What Controls the Vertical Extent of Continental Shallow Cumulus?
Zhang, Yunyan — Lawrence Livermore National Laboratory
Area of research:
Fair-weather non-precipitating shallow cumuli are often observed during summertime over land. They are small in size, optically thin, and short-lived but still cause a significant net radiative cooling at the surface. Stull (1985) defined “forced” and “active” fair-weather shallow cumulus. Forced cumulus clouds result from thermals that overshoot the lifting condensation level but never reach the level of free convection. Given their negative buoyancy, forced cumulus are usually flat with the horizontal extent sometimes comparable with the mixed-layer depth. In contrast, active cumuli may possess positive buoyancy, penetrate the entrainment zone, reach their level of free convection, and are further capped by the upper inversion, if present.
Scientists at Lawrence Livermore National Laboratory used 13-year summertime observations at the Atmospheric Radiation Measurement (ARM) Climate Research Facility's Southern Great Plains (SGP) site to study fair-weather shallow cumuli. To roughly separate forced from active shallow cumulus, days are categorized into “thin” or “thick” shallow cumulus days according to whether the daytime average cloud depth exceeds 300 meters. By comparing diurnal-cycle composites of these two regimes, the scientists documented differences in cloud properties and their radiative impacts. The differences in environmental conditions provide clues as to what controls the vertical extent of shallow cumulus.
Higher boundary-layer relative humidity is found on thick-cloud days, associated with large-scale moisture advection before sunrise. This higher boundary-layer relative humidity not only contributes to a lower cloud base but also to the penetrating ability of an air parcel to reach higher levels, and thus leads to larger cloud vertical extent.
Although not as significant as boundary-layer relative humidity, the vertical extent of shallow cumulus also varies with thermal stability and surface fluxes. Enhanced stability above cloud on thin-cloud days may limit cloud vertical extent. A larger sensible heat flux on thin-cloud days encourages greater entrainment of dry air into the boundary layer, whereas a larger latent heat flux on thick-cloud days helps sustain higher afternoon boundary-layer relative humidity. These heat flux differences help maintain the boundary-layer relative humidity differences that appear to control cloud vertical extent.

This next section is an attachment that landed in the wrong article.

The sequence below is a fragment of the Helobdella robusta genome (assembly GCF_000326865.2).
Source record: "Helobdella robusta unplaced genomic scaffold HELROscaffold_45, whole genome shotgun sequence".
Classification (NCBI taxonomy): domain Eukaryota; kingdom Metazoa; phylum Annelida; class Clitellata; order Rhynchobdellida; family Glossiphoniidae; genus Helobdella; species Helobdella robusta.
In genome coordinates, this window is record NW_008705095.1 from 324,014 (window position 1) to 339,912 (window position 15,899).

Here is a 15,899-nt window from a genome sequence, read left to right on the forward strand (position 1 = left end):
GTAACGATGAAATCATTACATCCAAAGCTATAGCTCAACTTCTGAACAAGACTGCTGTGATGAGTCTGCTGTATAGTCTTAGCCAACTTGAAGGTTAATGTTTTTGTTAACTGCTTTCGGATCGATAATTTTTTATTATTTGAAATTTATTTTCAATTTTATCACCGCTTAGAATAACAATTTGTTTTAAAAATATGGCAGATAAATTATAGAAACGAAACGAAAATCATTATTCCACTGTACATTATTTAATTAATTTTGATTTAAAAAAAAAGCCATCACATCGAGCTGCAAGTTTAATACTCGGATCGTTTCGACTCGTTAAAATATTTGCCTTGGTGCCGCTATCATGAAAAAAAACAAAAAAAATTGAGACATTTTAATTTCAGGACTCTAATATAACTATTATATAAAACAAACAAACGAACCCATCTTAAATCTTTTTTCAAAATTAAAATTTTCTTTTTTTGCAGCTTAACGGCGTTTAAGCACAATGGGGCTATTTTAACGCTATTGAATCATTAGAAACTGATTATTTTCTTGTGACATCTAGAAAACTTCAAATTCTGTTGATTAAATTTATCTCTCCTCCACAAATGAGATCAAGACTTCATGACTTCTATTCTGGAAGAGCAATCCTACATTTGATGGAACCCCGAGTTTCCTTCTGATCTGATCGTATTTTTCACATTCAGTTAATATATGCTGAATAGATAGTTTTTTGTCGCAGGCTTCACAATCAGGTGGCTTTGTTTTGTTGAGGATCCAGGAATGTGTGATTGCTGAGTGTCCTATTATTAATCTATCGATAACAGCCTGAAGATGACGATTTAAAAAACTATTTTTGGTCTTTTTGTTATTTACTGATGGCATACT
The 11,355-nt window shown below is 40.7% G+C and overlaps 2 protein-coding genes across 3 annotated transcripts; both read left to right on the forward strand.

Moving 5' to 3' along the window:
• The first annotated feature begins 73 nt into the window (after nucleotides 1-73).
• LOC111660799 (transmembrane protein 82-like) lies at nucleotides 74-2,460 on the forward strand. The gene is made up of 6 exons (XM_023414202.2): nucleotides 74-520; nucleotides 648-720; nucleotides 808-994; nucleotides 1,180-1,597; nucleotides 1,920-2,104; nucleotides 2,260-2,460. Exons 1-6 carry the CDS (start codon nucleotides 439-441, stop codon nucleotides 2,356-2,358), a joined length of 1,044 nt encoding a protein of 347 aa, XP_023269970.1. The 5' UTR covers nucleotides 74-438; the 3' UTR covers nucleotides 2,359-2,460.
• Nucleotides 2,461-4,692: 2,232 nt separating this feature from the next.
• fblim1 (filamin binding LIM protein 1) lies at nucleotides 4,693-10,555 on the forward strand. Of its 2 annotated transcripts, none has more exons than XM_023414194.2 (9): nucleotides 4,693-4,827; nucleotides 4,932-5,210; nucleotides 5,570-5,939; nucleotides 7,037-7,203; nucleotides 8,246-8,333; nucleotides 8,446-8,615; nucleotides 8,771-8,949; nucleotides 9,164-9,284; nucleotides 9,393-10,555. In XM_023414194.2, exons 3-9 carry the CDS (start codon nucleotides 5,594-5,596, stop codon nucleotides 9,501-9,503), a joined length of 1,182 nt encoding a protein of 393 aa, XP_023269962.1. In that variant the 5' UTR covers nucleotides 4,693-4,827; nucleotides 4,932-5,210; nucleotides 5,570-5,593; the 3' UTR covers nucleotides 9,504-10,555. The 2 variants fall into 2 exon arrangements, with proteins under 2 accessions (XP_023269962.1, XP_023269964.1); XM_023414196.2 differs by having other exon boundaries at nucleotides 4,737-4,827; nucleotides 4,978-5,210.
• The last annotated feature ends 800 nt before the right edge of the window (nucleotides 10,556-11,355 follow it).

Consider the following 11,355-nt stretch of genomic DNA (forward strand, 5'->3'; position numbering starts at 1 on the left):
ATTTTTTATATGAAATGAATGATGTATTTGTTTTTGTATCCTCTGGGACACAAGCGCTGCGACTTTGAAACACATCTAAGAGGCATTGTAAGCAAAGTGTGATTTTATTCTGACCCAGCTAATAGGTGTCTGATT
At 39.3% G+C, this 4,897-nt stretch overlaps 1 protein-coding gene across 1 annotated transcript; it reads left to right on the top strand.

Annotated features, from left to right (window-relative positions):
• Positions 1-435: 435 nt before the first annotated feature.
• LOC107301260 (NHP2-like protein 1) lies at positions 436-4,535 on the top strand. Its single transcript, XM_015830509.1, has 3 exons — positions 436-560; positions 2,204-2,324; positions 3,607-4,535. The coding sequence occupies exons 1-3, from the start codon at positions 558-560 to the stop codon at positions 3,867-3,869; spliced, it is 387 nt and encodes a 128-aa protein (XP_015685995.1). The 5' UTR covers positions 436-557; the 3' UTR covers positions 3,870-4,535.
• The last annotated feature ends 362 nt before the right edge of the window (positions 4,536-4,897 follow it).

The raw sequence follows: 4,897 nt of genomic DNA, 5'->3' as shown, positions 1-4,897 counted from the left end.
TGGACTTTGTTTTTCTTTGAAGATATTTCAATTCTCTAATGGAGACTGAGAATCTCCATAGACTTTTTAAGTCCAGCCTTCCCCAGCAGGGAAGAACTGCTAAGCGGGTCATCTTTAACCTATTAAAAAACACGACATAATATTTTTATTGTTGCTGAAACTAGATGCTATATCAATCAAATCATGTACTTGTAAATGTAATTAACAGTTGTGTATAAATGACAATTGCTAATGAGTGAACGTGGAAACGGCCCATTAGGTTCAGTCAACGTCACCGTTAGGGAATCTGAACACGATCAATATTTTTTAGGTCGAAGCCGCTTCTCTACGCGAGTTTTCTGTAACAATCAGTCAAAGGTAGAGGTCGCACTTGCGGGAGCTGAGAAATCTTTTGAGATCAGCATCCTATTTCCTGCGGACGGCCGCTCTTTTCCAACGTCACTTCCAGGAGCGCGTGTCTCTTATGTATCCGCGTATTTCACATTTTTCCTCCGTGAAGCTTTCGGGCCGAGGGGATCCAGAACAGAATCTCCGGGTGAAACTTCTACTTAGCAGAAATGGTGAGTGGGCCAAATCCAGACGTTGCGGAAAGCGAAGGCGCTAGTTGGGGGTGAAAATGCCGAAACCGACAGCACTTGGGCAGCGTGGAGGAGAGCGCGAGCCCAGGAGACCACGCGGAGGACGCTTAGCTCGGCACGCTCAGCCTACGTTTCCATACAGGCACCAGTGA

This study is among the first few to systematically investigate forced and active clouds based on long-term composite observations and further confirms that forced clouds are often related to boundary-layer large-eddy overshooting and are limited by a stronger inversion layer, while higher moisture content in the boundary layer and a weaker stable layer above favor active clouds with significant vertical extent.
Through this study and Zhang and Klein (2010), we have established an observational testbed of different convection regimes over SGP, from forced and active non-precipitating fair-weather shallow cumuli to shallow cumulus that transitions to late-afternoon deep convection. In the future we intend to use these results to test large-scale parameterizations using single-column models. Large-eddy simulations will also be performed to test the relative importance of different environmental conditions such as relative humidity in and above boundary layer, atmospheric stability above cloud, and surface fluxes in controlling the different shallow cumulus types and affecting the transition from shallow to deep convection over land. New instruments and measurements at ARM sites, such as retrievals of vertical velocity and cloud properties, will be a great help for such studies in the near future.